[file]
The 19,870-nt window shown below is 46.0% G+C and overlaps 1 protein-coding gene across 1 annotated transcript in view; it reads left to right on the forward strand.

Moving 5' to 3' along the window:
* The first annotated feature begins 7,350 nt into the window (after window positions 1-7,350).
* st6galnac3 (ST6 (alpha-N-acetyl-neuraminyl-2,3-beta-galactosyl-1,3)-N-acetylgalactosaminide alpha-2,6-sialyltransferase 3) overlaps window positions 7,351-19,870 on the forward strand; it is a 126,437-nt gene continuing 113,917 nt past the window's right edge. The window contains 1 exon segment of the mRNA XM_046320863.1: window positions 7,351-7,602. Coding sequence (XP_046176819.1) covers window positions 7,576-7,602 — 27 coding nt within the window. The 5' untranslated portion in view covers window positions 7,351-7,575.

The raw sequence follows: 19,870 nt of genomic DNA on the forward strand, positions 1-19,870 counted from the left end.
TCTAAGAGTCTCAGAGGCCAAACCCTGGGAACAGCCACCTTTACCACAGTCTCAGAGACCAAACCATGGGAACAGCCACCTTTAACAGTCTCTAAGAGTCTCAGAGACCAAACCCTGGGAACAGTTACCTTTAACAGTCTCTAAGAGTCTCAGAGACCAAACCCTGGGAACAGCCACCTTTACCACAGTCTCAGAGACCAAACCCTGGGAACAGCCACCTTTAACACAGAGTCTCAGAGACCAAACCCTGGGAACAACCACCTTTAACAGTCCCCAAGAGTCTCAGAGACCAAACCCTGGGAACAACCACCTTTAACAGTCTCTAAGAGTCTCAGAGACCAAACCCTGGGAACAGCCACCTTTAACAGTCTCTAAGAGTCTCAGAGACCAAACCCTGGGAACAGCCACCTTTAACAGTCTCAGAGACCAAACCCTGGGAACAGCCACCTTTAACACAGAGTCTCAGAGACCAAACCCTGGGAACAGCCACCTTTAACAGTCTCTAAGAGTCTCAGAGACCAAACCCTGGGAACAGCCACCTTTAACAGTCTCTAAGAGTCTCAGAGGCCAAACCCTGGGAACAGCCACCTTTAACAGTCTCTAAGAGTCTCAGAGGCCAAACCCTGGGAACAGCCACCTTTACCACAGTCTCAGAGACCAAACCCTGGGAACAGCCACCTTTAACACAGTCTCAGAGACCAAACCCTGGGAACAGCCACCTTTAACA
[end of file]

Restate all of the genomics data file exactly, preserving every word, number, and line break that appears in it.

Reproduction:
The 19,870-nt window shown below is 46.0% G+C and overlaps 1 protein-coding gene across 1 annotated transcript in view; it reads left to right on the forward strand.

Moving 5' to 3' along the window:
* The first annotated feature begins 7,350 nt into the window (after window positions 1-7,350).
* st6galnac3 (ST6 (alpha-N-acetyl-neuraminyl-2,3-beta-galactosyl-1,3)-N-acetylgalactosaminide alpha-2,6-sialyltransferase 3) overlaps window positions 7,351-19,870 on the forward strand; it is a 126,437-nt gene continuing 113,917 nt past the window's right edge. The window contains 1 exon segment of the mRNA XM_046320863.1: window positions 7,351-7,602. Coding sequence (XP_046176819.1) covers window positions 7,576-7,602 — 27 coding nt within the window. The 5' untranslated portion in view covers window positions 7,351-7,575.

The raw sequence follows: 19,870 nt of genomic DNA on the forward strand, positions 1-19,870 counted from the left end.
TCTAAGAGTCTCAGAGGCCAAACCCTGGGAACAGCCACCTTTACCACAGTCTCAGAGACCAAACCATGGGAACAGCCACCTTTAACAGTCTCTAAGAGTCTCAGAGACCAAACCCTGGGAACAGTTACCTTTAACAGTCTCTAAGAGTCTCAGAGACCAAACCCTGGGAACAGCCACCTTTACCACAGTCTCAGAGACCAAACCCTGGGAACAGCCACCTTTAACACAGAGTCTCAGAGACCAAACCCTGGGAACAACCACCTTTAACAGTCCCCAAGAGTCTCAGAGACCAAACCCTGGGAACAACCACCTTTAACAGTCTCTAAGAGTCTCAGAGACCAAACCCTGGGAACAGCCACCTTTAACAGTCTCTAAGAGTCTCAGAGACCAAACCCTGGGAACAGCCACCTTTAACAGTCTCAGAGACCAAACCCTGGGAACAGCCACCTTTAACACAGAGTCTCAGAGACCAAACCCTGGGAACAGCCACCTTTAACAGTCTCTAAGAGTCTCAGAGACCAAACCCTGGGAACAGCCACCTTTAACAGTCTCTAAGAGTCTCAGAGGCCAAACCCTGGGAACAGCCACCTTTAACAGTCTCTAAGAGTCTCAGAGGCCAAACCCTGGGAACAGCCACCTTTACCACAGTCTCAGAGACCAAACCCTGGGAACAGCCACCTTTAACACAGTCTCAGAGACCAAACCCTGGGAACAGCCACCTTTAACA